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January 1981

Drugs and Psychotherapy in Acute Depression

Author Affiliations

Department of Psychiatry Hillside Division Long Island-Jewish Hillside Medical Center PO Box 38 Glen Oaks, NY 11004

Arch Gen Psychiatry. 1981;38(1):115. doi:10.1001/archpsyc.1981.01780260117016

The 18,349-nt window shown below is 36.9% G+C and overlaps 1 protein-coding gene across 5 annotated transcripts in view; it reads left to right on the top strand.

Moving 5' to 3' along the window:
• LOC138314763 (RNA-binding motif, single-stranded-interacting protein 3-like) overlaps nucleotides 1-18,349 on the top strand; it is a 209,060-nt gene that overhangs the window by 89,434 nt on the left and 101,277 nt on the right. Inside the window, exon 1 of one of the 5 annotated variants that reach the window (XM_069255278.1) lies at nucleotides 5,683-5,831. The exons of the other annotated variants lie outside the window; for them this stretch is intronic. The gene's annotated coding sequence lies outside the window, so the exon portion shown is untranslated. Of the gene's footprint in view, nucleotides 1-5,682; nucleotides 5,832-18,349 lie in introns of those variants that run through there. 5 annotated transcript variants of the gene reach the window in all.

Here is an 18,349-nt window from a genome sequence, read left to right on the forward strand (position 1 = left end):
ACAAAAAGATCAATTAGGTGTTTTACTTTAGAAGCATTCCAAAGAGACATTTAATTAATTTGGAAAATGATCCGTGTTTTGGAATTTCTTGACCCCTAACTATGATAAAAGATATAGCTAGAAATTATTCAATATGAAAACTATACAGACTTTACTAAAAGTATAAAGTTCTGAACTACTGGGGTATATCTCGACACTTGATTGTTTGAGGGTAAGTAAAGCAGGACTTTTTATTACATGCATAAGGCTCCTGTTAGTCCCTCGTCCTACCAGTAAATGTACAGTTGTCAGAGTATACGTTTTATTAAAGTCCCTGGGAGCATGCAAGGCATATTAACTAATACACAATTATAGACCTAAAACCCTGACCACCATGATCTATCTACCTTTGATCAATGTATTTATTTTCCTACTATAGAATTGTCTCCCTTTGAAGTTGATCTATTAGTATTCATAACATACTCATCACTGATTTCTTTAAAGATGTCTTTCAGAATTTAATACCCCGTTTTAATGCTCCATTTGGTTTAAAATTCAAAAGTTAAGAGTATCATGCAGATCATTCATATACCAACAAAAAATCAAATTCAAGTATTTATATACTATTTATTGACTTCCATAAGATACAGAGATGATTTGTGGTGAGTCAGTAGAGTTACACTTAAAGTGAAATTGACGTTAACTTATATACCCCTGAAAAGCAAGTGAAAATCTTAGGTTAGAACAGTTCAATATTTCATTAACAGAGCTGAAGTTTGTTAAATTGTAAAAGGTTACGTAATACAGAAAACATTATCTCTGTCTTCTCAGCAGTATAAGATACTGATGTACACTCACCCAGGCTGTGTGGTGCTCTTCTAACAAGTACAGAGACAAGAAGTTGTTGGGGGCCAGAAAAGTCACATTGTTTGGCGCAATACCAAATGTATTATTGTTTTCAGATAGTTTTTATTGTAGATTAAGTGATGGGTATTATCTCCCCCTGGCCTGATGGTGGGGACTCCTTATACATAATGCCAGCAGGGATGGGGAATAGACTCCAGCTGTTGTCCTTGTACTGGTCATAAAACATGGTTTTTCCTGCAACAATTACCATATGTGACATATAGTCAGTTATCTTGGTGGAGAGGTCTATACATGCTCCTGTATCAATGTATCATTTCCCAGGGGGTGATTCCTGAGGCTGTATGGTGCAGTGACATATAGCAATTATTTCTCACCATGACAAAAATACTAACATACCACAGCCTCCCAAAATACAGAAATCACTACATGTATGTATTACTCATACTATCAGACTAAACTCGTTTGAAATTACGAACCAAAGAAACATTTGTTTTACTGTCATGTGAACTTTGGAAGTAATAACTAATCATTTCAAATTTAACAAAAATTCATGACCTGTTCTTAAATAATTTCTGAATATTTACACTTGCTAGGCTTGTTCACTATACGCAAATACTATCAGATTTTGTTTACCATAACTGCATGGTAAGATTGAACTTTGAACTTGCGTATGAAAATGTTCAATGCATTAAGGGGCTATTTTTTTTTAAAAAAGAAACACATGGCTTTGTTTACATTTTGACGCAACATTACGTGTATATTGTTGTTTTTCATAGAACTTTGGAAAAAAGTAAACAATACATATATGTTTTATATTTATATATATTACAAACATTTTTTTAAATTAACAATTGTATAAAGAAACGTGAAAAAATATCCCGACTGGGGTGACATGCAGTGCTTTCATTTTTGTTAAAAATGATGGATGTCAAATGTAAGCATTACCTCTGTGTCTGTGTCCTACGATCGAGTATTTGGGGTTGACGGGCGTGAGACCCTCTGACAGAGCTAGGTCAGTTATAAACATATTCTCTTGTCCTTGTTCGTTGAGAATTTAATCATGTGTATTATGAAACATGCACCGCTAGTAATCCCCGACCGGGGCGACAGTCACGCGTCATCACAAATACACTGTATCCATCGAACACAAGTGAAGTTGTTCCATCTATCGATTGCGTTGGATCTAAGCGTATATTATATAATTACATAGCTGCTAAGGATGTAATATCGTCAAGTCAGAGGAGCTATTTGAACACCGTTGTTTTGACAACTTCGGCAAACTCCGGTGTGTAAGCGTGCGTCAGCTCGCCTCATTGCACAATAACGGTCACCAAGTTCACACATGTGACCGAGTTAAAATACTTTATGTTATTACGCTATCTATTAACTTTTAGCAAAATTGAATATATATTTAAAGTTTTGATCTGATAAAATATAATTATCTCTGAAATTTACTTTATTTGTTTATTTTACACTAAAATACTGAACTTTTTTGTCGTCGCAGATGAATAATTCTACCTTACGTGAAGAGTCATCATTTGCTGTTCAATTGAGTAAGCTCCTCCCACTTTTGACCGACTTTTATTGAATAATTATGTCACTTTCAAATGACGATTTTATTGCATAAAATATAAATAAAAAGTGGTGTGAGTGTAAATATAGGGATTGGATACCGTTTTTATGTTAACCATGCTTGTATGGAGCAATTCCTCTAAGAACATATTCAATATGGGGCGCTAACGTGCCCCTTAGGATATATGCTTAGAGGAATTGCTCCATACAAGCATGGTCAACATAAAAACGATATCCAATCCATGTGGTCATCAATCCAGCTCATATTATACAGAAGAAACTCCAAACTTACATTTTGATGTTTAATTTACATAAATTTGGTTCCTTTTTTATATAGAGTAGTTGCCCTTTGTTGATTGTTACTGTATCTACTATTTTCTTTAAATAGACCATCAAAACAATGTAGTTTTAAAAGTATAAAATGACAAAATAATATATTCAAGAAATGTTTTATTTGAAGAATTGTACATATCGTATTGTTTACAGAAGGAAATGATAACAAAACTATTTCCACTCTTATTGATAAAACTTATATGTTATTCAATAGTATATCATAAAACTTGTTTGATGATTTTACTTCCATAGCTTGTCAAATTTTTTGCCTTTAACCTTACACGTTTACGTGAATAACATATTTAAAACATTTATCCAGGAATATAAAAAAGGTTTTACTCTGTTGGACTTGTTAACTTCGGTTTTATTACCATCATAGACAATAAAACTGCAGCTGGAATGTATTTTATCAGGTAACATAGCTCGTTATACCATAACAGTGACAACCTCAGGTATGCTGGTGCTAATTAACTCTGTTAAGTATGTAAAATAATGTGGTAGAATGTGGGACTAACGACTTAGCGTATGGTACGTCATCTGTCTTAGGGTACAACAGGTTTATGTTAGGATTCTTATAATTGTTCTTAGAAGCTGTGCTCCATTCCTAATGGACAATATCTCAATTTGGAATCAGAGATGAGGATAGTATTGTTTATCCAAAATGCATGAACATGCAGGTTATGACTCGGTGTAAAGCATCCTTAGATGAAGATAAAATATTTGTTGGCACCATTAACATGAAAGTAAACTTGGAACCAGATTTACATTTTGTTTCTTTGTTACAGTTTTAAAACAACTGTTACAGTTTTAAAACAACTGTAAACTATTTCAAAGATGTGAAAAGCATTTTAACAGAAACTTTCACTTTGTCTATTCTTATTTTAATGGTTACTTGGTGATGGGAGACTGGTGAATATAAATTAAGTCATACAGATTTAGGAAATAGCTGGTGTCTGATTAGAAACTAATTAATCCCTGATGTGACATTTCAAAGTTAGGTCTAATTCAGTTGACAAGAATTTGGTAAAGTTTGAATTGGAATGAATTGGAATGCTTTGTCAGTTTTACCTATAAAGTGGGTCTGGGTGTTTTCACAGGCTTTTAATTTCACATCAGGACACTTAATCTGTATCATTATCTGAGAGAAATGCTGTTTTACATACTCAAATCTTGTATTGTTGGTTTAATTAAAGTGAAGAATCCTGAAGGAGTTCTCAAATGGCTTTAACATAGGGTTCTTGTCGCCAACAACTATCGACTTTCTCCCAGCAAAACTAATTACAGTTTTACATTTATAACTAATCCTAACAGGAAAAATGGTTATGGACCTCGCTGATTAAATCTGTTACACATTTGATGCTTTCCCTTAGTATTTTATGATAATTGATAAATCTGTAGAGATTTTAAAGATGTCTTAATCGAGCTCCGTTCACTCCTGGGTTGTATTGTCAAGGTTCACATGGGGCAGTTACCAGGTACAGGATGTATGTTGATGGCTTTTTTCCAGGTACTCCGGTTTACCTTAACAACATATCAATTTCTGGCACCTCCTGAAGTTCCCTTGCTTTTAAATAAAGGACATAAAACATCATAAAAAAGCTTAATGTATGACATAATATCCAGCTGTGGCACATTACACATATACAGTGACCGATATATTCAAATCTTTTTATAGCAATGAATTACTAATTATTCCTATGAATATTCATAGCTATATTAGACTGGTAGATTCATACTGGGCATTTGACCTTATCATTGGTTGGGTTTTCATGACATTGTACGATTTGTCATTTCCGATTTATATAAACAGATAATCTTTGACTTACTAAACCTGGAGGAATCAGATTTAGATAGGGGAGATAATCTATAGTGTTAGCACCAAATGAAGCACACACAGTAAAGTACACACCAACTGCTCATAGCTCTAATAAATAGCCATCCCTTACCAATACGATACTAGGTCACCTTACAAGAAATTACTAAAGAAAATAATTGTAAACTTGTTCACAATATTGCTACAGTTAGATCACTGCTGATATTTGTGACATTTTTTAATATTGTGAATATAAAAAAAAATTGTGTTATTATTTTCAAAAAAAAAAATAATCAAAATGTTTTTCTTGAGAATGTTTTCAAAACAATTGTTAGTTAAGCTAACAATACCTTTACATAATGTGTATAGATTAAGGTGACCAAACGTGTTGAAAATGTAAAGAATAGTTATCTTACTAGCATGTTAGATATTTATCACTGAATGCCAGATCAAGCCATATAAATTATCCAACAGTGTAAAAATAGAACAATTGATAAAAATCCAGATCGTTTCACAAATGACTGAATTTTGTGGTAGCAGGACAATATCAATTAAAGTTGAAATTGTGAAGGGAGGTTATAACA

To the Editor.—  I found the article by DiMascio et al entitled "Differential Symptom Reduction by Drugs and Psychotherapy in Acute Depression" (Archives 36:1450-1456, 1979) some-what disconcerting, partly because the conclusion seemed contrary to my impression of good clinical practice. Specifically, the recommendation to combine medication and psychotherapy was surprising to me in that, clinically, there are numerous patients who do very well with medication alone and have no need for psychotherapy and, on the other hand, there are many patients who are not helped at all by medication while they may be helped by psychotherapy. Certainly there are a number of patients who can benefit by combined treatment, but to recommend this combination on a routine basis seems clinically unnecessary. It is quite common for research regarding psychotherapy to be relatively irrelevant to and to have no effect on clinical practice, but this state of affairs is certainly unfortunate

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